Chang­ing our view on ex­er­cise for frail pa­tients

In-bed cy­cling can help peo­ple in the ICU re­cover faster and main­tain phys­i­cal strength

The Hamilton Spectator - - COMMENT - MICHELLE KHO Michelle Kho is an as­sis­tant pro­fes­sor in the School of Re­ha­bil­i­ta­tion Sci­ence at McMaster Univer­sity, phys­io­ther­a­pist at St. Joseph’s Health­care Hamil­ton, and net­work in­ves­ti­ga­tor with Cana­dian Frailty Net­work. She holds a Canada Re­search C

Frail and crit­i­cally ill pa­tients can safely bike in the in­ten­sive care unit, even early in their ICU stay. Th­ese are the ex­cit­ing find­ings from an in-bed cy­cle pro­gram that aims to get hospi­tal pa­tients — even in in­ten­sive care units — ped­alling as soon as pos­si­ble with ther­a­peu­tic bi­cy­cles, so they are func­tion­ing bet­ter by the time they leave hospi­tal.

Why throw in a fit­ness plan for pa­tients who al­ready have so many crit­i­cal med­i­cal is­sues? The rea­son is be­cause pa­tients who are stuck in bed are pre­cisely the pa­tients who need in-bed cy­cling the most.

Any­one who’s tried hit­ting the gym or re­cov­ered from in­jury knows that mus­cles can take weeks to grad­u­ally strengthen. But did you know that mus­cles only take days to quickly de­te­ri­o­rate?

For ex­am­ple, af­ter only seven days of ly­ing in a crit­i­cal care bed, one study noted that pa­tients’ mus­cle strength was four times weaker than in healthy con­trols. Af­ter 10 days of crit­i­cal care with me­chan­i­cal ven­ti­la­tion, pa­tients’ leg mus­cles de­creased in size by al­most 18 per cent.

In fact, many pre­vi­ously ac­tive pa­tients are un­able to walk when they are dis­charged from crit­i­cal care due to pro­found mus­cle weak­ness. In new re­search, my col­leagues and I show how we start to think of re­ha­bil­i­ta­tion, very early in a pa­tient’s ICU stay to help pre­vent or min­i­mize this weak­ness. What is in-bed cy­cling? The in-bed cy­cle in­volves a spe­cial­ized ex­er­cise bike that rolls over pa­tients’ beds. Th­ese cy­cles have a mo­tor, can move pa­tients’ legs for them or al­low pa­tients to cy­cle on their own. Pa­tients stay on their back while their lower legs and feet are se­cured into slings and ped­als while their legs move in a cy­cling mo­tion. The in-bed cy­cle also has video screen that helps mo­ti­vate more alert pa­tients with an­i­ma­tion of their vir­tual ride.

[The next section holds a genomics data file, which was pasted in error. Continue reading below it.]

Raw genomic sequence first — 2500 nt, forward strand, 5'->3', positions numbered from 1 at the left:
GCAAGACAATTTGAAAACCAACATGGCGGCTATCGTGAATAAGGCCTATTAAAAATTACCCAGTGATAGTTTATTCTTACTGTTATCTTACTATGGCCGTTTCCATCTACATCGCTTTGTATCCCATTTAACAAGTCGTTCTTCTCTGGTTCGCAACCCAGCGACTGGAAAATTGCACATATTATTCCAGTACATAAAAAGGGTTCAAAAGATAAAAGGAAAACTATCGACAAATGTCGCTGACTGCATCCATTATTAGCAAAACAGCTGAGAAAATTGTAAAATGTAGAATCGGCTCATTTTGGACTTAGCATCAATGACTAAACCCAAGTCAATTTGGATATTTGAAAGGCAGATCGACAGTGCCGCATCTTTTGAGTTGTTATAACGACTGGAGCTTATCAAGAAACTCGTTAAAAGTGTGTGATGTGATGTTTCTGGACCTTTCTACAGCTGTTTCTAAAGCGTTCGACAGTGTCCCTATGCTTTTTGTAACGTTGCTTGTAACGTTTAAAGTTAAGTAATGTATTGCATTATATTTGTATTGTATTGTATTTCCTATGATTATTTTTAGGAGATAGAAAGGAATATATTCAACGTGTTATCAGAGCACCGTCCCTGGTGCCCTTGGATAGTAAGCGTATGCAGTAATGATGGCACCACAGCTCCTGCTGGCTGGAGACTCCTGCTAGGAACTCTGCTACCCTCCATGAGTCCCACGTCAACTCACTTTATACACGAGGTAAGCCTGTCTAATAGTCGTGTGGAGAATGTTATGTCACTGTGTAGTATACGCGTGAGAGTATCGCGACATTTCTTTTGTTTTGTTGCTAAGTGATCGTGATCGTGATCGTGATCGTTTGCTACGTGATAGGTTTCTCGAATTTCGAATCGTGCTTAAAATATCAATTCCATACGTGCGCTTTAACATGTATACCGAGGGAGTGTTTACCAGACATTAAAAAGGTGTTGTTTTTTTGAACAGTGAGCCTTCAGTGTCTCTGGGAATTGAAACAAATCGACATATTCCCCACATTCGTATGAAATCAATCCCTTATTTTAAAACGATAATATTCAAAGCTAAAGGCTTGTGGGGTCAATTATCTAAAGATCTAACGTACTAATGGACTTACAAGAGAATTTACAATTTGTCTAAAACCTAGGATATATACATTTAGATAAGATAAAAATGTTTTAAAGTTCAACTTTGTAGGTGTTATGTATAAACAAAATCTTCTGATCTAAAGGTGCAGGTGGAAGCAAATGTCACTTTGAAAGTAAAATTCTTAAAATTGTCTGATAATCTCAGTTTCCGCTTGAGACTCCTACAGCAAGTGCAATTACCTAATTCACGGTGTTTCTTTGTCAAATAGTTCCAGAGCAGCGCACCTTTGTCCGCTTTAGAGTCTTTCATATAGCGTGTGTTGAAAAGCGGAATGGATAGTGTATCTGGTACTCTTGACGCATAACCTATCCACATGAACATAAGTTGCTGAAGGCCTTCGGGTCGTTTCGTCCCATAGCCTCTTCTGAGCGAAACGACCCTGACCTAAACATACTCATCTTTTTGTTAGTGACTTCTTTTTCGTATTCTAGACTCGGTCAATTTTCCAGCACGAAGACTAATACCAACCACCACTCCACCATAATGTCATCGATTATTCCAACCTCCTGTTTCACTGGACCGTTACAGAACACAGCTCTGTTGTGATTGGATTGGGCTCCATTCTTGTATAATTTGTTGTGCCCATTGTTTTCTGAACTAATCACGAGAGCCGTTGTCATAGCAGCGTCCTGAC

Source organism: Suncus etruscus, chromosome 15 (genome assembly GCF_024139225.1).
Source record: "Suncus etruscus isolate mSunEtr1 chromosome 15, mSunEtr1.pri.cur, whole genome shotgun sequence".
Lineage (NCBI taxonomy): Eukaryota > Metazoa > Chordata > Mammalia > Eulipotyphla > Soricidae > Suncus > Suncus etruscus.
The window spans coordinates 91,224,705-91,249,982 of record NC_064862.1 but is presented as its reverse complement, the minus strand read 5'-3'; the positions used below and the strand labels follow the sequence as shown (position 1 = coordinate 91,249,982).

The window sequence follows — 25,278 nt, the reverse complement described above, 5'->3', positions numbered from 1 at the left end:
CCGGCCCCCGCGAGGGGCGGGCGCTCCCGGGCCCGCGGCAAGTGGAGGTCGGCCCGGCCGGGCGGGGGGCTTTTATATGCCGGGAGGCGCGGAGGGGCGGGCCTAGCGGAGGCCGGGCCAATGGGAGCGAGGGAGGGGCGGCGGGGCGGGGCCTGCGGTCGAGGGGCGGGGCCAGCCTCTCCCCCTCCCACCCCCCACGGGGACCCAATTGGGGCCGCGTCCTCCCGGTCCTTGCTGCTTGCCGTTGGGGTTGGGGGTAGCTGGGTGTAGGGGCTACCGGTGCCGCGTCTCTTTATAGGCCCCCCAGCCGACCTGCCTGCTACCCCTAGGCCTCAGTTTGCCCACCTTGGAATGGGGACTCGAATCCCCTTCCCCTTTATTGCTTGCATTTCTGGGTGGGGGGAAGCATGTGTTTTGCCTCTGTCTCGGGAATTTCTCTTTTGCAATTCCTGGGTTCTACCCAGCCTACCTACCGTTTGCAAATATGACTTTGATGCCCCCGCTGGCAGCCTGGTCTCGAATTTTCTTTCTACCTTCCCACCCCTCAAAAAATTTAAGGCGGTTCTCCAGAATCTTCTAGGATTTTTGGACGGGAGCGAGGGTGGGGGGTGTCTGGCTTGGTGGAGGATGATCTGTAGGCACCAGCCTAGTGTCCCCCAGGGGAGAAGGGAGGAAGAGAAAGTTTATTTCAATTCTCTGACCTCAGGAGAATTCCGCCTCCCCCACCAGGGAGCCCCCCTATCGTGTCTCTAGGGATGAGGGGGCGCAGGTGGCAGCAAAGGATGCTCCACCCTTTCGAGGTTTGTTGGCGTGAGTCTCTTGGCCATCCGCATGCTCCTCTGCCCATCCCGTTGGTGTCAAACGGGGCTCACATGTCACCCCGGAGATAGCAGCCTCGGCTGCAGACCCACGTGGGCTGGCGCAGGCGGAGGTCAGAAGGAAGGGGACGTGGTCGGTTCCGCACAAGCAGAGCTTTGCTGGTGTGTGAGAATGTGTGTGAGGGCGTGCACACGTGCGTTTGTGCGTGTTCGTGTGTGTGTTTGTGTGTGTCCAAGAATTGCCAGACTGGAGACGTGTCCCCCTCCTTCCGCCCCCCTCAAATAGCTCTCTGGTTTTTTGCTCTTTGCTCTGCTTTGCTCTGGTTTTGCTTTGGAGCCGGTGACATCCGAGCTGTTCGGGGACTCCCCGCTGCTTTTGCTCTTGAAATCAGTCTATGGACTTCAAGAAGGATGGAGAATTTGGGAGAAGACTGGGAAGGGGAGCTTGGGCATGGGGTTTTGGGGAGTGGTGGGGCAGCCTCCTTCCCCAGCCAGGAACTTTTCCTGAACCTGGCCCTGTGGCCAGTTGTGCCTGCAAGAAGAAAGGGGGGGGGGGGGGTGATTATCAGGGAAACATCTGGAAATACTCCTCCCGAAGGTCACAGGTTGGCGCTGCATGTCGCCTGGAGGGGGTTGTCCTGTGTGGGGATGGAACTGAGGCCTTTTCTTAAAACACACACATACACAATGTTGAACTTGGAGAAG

In-bed cy­cling is an es­pe­cially promis­ing early ex­er­cise in­ter­ven­tion be­cause it tar­gets the legs, par­tic­u­larly hip flex­ors, which are most vul­ner­a­ble to mus­cle at­ro­phy and weak­ness dur­ing bed rest.

Cy­cle ther­apy can also safely be­gin right af­ter re­sus­ci­ta­tion, while pa­tients are still at­tached to life sup­port, whether pa­tients are awake or se­dated. That’s right, pa­tients can be ped­alling even be­fore they wake up.

We re­cently con­ducted a study with frail and crit­i­cally ill pa­tients con­nected to ma­chines to help them breathe to see if they could start cy­cling very early in their ICU stay. Our study found cy­cle-ther­apy safe be­cause there were very few times where pa­tients stopped cy­cling early due to med­i­cal con­cerns — and fea­si­ble, be­cause over 90 per cent of pa­tients or sub­sti­tute de­ci­sion mak­ers who were ap­proached agreed to par­tic­i­pate in the study.

So far, our team has trained eight ICU fa­cil­i­ties and over 45 phys­io­ther­a­pists across On­tario to pro­vide in-bed cy­cling in our on­go­ing re­search. The rest of the coun­try is still wait­ing for cy­cle ther­apy.

Here’s why hos­pi­tals should re­view and ex­pand their ap­proach to re­ha­bil­i­ta­tion across the coun­try:

Pa­tients in crit­i­cal care are rigged up to all sorts of spe­cial­ized equip­ment, in­clud­ing ma­chines to sup­port breath­ing, med­i­ca­tion pumps and mon­i­tors. De­spite all this in­vest­ment, few crit­i­cally ill pa­tients re­ceive ex­er­cise, which is key to their re­cov­ery.

Stud­ies from the ICU show that ex­er­cise is more ef­fec­tive than changes in nu­tri­tion or dif­fer­ent ways of pro­vid­ing me­chan­i­cal ven­ti­la­tion for im­prov­ing long-term phys­i­cal func­tion in crit­i­cally ill adults.

But crit­i­cally ill and frail pa­tients are of­ten per­ceived as “too sick” for phys­io­ther­apy. Re­ha­bil­i­ta­tion in the ICU can be in­fre­quent and, when pro­vided, may oc­cur late in a pa­tient’s ICU stay.

With­out re­ha­bil­i­ta­tion, phys­i­cal strength quickly de­te­ri­o­rates and pa­tients wind up leav­ing ICU with new weak­nesses ac­quired in the ICU. This in turn can re­sult in longer hospi­tal stays, higher risks of mor­tal­ity and more health care costs.

It’s time to change the way we view ex­er­cise for frail and crit­i­cally ill pa­tients. As soon as we re­sus­ci­tate, we need to think of start­ing re­ha­bil­i­ta­tion in­ter­ven­tions, even in the ICU, to op­ti­mize their re­cov­ery.

Early in-bed cy­cling is one cre­ative ther­a­peu­tic ap­proach for crit­i­cally ill pa­tients, for sup­port­ing our ag­ing pop­u­la­tion, and for po­ten­tially sav­ing sig­nif­i­cant health-care dol­lars down the road.

Newspapers in English

Newspapers from Canada

© PressReader. All rights reserved.